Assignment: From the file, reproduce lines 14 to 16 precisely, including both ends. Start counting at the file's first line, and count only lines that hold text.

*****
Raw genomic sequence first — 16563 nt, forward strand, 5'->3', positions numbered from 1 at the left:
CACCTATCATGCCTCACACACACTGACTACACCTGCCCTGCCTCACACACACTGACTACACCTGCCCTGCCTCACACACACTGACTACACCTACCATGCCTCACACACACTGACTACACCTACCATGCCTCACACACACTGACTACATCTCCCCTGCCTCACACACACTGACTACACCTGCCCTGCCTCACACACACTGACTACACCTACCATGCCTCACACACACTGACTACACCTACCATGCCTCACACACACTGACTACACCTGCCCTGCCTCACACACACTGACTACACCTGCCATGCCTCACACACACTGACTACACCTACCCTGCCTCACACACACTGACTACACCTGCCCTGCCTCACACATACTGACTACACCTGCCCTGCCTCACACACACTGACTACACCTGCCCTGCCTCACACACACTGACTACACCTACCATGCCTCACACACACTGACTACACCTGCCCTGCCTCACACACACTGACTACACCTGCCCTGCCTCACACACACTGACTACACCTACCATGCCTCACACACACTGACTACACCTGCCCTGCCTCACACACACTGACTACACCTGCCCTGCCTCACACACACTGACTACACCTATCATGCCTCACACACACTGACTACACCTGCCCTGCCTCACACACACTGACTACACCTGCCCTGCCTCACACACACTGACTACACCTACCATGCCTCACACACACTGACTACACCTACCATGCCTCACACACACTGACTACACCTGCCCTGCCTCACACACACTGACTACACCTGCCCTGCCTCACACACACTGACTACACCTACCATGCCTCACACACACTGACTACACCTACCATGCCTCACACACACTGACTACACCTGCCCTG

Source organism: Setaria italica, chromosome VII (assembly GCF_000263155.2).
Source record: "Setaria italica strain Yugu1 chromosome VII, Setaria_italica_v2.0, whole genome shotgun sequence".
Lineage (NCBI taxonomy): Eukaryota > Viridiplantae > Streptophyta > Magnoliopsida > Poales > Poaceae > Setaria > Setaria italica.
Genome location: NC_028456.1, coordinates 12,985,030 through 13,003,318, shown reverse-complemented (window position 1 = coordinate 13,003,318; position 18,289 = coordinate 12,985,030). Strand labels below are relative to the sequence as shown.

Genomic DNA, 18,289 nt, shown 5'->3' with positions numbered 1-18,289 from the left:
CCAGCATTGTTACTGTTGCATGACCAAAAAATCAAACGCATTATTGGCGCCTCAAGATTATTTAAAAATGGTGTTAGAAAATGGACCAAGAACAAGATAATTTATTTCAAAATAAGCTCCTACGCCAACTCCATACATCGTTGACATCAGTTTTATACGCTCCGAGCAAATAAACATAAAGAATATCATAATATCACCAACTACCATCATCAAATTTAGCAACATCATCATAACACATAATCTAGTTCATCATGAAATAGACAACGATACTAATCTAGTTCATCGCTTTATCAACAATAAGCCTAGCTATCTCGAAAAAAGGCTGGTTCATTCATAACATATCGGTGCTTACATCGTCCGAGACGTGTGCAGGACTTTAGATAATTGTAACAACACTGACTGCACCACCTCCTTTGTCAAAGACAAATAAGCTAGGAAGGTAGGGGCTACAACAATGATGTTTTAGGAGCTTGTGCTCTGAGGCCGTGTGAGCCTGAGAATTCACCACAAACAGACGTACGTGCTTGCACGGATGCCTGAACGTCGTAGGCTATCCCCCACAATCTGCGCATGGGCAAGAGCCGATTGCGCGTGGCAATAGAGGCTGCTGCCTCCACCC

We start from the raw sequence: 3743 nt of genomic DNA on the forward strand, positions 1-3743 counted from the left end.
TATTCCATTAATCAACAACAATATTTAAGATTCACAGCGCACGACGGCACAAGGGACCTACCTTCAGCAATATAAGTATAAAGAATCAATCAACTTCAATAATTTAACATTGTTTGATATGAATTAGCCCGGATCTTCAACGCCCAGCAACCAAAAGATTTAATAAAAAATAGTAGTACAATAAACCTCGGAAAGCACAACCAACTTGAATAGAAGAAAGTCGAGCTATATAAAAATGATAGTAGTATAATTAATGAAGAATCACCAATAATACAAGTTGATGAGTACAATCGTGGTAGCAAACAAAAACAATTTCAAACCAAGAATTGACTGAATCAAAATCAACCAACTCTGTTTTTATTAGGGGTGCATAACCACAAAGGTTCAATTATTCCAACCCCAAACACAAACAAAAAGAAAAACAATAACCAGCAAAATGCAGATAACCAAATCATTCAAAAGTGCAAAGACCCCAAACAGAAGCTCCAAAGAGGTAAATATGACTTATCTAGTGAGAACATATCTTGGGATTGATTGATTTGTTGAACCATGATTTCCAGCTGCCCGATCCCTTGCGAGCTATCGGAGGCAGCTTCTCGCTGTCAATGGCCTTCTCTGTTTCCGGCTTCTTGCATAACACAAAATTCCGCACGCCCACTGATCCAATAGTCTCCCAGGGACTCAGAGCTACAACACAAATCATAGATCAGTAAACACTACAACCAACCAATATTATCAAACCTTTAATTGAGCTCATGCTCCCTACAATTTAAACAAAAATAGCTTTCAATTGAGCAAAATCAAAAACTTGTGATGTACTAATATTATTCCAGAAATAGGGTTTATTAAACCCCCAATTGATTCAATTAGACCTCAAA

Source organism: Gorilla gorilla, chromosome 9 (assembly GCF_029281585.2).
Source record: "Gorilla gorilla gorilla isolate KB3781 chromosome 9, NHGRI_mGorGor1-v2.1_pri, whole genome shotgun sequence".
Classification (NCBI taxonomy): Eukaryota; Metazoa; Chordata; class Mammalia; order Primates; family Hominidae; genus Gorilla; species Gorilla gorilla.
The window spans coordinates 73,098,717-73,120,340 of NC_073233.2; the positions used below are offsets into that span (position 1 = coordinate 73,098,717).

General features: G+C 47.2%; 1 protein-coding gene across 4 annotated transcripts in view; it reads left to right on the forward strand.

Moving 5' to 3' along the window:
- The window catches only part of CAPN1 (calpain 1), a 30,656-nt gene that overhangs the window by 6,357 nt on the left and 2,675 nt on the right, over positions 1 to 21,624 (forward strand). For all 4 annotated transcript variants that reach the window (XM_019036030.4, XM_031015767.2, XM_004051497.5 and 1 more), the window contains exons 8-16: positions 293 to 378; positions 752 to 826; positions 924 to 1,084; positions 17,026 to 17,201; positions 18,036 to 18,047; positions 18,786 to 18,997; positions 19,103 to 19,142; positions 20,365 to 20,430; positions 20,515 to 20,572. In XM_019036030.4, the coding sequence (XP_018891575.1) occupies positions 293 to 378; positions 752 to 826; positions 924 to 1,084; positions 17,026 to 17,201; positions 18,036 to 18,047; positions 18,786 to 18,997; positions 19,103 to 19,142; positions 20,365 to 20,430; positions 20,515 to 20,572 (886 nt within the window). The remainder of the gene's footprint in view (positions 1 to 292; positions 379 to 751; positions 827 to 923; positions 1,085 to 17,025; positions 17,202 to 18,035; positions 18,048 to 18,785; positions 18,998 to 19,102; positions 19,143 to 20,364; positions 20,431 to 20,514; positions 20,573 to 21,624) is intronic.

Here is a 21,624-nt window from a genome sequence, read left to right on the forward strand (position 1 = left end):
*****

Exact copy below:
The window spans coordinates 73,098,717-73,120,340 of NC_073233.2; the positions used below are offsets into that span (position 1 = coordinate 73,098,717).

General features: G+C 47.2%; 1 protein-coding gene across 4 annotated transcripts in view; it reads left to right on the forward strand.

Moving 5' to 3' along the window: